By Rock Zierman, CEO of the California Independent Petroleum Association
CIPA is a non-profit, non-partisan trade association whose members represent approximately 70% of California’s total oil production.
In California, energy prices continue to rise, keeping the state’s energy costs the highest in the nation, according to a recent report by the California Center for Jobs and the Economy. Furthermore, California’s energy policies are clashing with the state’s goals for an equitable recovery.
On July 1, California’s highest-in-the-nation gas tax automatically increased again. Even before this latest increase, the price of gasoline was $1.26 more per gallon, on average, than in the rest of the nation.
Residential electricity prices are 65% higher than the U.S. average, and commercial and industrial rates even higher. A recent UC Berkeley study found that in some parts of the state, it is more expensive per mile to drive an electric car than a fuel-efficient gasoline one.
On top of unaffordable housing costs, expensive electricity creates an added strain on monthly budgets that keep individuals and families trapped in poverty. High cost of living hinders low-income and middle-income households from moving ahead economically. Since the Great Depression, affordable and reliable energy have always been a key foundation of economic progress.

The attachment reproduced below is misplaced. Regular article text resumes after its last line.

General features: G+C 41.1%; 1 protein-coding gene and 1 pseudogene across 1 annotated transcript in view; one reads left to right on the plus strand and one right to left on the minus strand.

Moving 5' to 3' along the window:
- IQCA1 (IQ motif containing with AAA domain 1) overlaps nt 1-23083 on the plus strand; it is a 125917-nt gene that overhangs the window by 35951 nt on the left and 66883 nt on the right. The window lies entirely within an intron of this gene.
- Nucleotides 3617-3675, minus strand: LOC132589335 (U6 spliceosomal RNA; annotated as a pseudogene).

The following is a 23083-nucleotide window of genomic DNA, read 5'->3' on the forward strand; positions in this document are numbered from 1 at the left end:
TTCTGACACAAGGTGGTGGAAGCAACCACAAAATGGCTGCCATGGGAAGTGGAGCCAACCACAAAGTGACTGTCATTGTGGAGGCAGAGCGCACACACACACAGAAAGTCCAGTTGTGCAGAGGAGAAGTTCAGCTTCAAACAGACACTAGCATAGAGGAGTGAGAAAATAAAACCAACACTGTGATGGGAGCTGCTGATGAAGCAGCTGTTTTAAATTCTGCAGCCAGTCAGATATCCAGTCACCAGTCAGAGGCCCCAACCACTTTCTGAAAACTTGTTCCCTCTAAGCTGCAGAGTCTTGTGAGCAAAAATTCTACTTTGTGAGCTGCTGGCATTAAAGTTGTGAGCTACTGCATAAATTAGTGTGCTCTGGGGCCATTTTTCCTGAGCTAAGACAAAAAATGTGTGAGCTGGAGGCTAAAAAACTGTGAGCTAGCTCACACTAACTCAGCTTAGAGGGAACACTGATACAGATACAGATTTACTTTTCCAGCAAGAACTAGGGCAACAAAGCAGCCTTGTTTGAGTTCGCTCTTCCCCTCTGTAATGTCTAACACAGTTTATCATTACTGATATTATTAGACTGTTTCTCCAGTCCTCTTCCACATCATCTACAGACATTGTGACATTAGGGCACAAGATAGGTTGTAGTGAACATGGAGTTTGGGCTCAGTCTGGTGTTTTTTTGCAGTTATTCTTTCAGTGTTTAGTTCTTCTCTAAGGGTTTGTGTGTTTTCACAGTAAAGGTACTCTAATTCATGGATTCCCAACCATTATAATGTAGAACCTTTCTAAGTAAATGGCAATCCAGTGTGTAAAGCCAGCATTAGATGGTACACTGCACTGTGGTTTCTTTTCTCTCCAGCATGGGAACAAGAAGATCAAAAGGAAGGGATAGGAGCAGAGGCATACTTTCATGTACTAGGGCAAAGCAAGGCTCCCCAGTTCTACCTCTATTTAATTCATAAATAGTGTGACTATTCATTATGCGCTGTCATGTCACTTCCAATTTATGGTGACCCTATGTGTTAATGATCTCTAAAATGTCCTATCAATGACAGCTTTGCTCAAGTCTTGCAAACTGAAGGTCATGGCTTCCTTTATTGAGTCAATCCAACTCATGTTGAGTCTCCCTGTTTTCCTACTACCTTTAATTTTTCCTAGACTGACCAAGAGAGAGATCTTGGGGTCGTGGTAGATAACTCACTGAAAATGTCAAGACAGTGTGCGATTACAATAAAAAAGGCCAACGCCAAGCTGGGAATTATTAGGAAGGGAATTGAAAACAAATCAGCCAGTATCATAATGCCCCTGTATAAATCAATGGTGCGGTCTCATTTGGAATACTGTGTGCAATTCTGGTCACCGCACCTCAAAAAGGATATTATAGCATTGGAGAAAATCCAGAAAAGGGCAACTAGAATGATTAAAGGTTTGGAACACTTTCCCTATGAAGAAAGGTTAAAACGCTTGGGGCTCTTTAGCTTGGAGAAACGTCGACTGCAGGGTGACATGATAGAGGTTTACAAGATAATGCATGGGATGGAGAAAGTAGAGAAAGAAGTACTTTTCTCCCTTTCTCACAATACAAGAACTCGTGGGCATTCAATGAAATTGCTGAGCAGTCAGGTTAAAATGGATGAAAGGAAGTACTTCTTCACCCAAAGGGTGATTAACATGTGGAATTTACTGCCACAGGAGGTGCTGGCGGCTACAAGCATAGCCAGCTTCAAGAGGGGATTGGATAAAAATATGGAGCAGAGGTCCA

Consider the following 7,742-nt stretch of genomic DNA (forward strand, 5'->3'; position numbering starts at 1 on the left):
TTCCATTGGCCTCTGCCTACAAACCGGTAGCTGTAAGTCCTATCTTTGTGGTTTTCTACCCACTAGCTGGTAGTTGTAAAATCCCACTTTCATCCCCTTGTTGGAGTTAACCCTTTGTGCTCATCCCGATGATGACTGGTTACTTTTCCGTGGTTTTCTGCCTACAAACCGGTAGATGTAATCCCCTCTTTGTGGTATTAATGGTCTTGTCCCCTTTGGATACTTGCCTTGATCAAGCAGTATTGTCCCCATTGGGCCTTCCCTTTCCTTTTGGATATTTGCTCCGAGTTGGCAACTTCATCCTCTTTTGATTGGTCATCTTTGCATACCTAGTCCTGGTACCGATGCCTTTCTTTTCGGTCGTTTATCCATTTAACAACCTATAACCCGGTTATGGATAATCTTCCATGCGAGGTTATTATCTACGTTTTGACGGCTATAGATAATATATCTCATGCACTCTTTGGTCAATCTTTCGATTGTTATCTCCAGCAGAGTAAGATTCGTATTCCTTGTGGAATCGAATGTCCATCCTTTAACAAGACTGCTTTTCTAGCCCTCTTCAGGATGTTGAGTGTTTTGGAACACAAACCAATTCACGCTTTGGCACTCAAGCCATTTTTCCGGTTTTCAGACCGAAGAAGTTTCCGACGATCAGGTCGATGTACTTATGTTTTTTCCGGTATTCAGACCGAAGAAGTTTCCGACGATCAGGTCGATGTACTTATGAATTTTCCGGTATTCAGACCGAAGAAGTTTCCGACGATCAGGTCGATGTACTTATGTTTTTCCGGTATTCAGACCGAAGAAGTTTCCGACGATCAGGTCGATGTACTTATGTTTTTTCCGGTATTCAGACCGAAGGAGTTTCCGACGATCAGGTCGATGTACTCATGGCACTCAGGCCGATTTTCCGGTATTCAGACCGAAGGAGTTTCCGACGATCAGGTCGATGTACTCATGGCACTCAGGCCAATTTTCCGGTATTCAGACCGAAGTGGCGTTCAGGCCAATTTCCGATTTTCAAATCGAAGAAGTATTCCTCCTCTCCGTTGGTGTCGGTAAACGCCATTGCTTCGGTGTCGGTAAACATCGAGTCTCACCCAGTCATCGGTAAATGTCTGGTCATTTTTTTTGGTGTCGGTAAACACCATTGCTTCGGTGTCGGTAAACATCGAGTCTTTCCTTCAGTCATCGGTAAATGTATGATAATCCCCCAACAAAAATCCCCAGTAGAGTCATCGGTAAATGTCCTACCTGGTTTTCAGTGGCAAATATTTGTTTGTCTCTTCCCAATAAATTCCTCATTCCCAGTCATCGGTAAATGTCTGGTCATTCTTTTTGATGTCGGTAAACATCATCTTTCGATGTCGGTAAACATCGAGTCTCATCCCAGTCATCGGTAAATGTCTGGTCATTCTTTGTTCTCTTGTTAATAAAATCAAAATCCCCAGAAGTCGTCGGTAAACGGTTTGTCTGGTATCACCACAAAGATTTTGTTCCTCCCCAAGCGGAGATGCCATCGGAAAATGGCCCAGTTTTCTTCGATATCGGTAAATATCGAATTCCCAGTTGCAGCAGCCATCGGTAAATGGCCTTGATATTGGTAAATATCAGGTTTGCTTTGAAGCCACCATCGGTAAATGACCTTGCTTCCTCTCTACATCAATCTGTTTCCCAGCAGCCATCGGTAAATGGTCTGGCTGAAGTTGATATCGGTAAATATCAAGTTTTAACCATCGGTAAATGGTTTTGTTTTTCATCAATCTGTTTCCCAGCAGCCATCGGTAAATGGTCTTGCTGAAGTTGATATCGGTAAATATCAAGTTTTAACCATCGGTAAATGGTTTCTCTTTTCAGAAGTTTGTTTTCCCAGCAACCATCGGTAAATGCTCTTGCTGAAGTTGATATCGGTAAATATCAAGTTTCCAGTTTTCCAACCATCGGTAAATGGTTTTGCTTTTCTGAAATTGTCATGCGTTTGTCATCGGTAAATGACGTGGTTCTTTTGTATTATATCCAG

Today, 18.1% of California residents live in poverty, the highest poverty rate in the nation. In February 2021, the California Public Utility Commission reported that energy costs are outpacing the rate of inflation. As power costs become less affordable, the poor only become poorer. Instead of helping those most in need, California’s energy policies are inhibiting them.
Should America follow California’s lead, it should prepare for similar consequences.